By Deborah Hopkins, May 17, 2017

Last week, Bill and I were in Denver providing training to a bunch of supervisors from agencies across the country. One of the things we regularly discuss during training classes is why so many agencies don’t take disciplinary action against people who deserve to be disciplined. A warning: the situation I’m about to describe is crass, so read at your own risk.

Let me give you an example of one such conversation; I’ll call it a hypothetical even though it’s not. Agency employee (let’s call him Jimmy) is retirement-eligible but hasn’t yet retired. A couple of times a day, Jimmy walks in to a closet, strips down completely naked, and masturbates during his normal work hours.

The closet is one that other agency employees commonly access for supplies. There have been several instances of employees going to the closet for paper, staples, etc., and opening the door to find Jimmy in the middle of his routine.

And the agency has done NOTHING to discipline Jimmy.

Jimmy is spending quantifiable government time, paid by the taxpayers (that’s you, and that’s me), to masturbate – and the agency doesn’t take action because the supervisors “hope” he will just decide to retire. Now, I don’t know Jimmy personally but I think it’s a pretty good bet that he’s not motivated to retire because he is getting paid to pleasure himself on the clock.

If you’ve been in this business longer than five minutes, then it is not a surprise to you that many agencies have dealt with employees masturbating on government time. Here’s the deal: masturbation at work, on government time, is a removable offense. If you want to read a case involving shock and awe related to this type of inappropriate sexual conduct in the workplace, check out Jardim v. Army, CH-0752-08-0147-I-2 (July 22, 2008). In Jardim, the appellant’s removal for “immoral, indecent, or disgraceful conduct” was affirmed after evidence showed he masturbated at work and in the process exposed himself to a coworker and got semen on her jacket.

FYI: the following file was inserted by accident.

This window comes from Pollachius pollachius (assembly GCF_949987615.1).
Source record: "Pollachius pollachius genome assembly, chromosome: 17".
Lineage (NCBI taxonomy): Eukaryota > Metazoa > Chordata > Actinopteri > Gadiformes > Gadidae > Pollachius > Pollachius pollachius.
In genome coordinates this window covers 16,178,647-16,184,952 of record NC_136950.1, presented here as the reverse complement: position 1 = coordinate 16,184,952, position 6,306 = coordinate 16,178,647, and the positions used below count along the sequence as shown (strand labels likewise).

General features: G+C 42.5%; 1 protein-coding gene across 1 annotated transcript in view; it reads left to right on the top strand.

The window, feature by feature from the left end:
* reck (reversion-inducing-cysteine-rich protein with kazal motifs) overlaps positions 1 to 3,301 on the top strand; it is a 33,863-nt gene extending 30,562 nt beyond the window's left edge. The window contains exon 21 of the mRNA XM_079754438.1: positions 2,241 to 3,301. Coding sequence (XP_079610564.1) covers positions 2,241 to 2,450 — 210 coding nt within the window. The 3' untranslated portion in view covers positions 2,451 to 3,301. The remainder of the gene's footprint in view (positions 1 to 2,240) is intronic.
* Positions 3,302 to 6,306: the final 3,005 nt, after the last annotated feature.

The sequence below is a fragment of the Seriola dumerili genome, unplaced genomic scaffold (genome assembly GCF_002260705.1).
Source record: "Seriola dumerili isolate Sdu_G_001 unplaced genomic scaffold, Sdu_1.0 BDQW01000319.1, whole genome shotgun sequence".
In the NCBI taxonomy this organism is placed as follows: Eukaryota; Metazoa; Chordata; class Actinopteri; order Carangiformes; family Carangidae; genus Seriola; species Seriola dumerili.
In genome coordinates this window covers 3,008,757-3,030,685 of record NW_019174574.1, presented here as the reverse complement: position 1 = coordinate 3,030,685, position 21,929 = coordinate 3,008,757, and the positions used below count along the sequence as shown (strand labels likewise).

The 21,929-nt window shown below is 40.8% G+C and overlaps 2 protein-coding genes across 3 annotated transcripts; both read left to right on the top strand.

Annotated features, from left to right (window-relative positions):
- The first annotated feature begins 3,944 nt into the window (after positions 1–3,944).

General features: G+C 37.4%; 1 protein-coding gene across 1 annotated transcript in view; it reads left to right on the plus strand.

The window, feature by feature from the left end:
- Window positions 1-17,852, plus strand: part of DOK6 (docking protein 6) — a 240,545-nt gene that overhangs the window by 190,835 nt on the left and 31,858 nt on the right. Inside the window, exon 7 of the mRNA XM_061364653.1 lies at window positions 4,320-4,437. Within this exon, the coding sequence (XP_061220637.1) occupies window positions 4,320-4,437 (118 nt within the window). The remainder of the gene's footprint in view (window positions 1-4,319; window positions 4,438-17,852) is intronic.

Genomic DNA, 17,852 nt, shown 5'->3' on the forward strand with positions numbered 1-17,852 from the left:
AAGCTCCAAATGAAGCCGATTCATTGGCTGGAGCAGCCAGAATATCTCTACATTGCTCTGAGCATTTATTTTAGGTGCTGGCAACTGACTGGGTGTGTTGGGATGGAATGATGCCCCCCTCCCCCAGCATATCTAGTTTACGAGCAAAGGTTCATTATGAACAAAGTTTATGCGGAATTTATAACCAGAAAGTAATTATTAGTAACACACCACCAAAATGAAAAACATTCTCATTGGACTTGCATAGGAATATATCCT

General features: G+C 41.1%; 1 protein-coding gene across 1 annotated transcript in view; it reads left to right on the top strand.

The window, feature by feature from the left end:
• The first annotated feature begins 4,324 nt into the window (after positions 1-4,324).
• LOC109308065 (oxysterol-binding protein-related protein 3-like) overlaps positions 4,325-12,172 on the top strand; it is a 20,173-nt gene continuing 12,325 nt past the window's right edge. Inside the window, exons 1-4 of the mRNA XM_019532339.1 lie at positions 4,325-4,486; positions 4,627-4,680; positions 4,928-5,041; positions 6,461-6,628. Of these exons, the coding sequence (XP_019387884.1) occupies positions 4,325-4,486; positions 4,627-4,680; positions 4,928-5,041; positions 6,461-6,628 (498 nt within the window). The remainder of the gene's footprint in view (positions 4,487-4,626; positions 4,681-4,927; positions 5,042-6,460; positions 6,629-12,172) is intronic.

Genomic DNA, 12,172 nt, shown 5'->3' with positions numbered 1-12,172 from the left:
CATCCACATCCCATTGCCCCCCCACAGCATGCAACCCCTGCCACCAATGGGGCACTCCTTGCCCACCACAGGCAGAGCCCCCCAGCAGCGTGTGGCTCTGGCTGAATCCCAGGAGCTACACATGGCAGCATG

In another case, an employee’s removal was sustained after he was seen by others masturbating in a government vehicle; at a different time he masturbated in front of a female coworker. The charge there? “Ejaculating or releasing bodily fluids in a government office, while on duty.” Ever have to charge someone with that? It works. Lee v. OPM, CH-844E-06-0525-I-1 (September 18, 2006).

Need more? I’ve got them. How about Venneri v. Navy, PH-0752-05-0389-I-1 (October 19, 2005), where the appellant exposed himself to a female coworker and started masturbating in front of her? Fired and removal upheld. What about the supervisor who ejaculated onto his employee’s desk after work hours and the next morning told her he had “left a present” on her desk? Charge him with “conduct unbecoming a supervisor” = see ya later, Supervisor Wagner. Wagner v. DOJ, DE-0752-03-0466-I-2 (September 14, 2004).

Plenty more still, but I think you get the idea. Masturbating at works is serious misconduct, particularly when others are exposed to the conduct.

It’s a problem too because, in addition to being a poor management decision, refusal to discipline this misconduct puts other employees at risk and creates the potential for an EEO claim of a hostile work environment. A hostile work environment is created when the victim is subjected to unwelcome conduct that is based on a protected category, and the conduct is so severe or pervasive that it affects the terms, conditions or privileges of employment. Meritor Savings Bank v. Vinson, 477 U.S. 57 (1986). An agency can absolve itself of liability only if it shows it took immediate corrective action and the complainant does not take advantage of any corrective measures. See Quinn v. U.S. Postal Service, EEOC Appeal No. 05900546 (1990).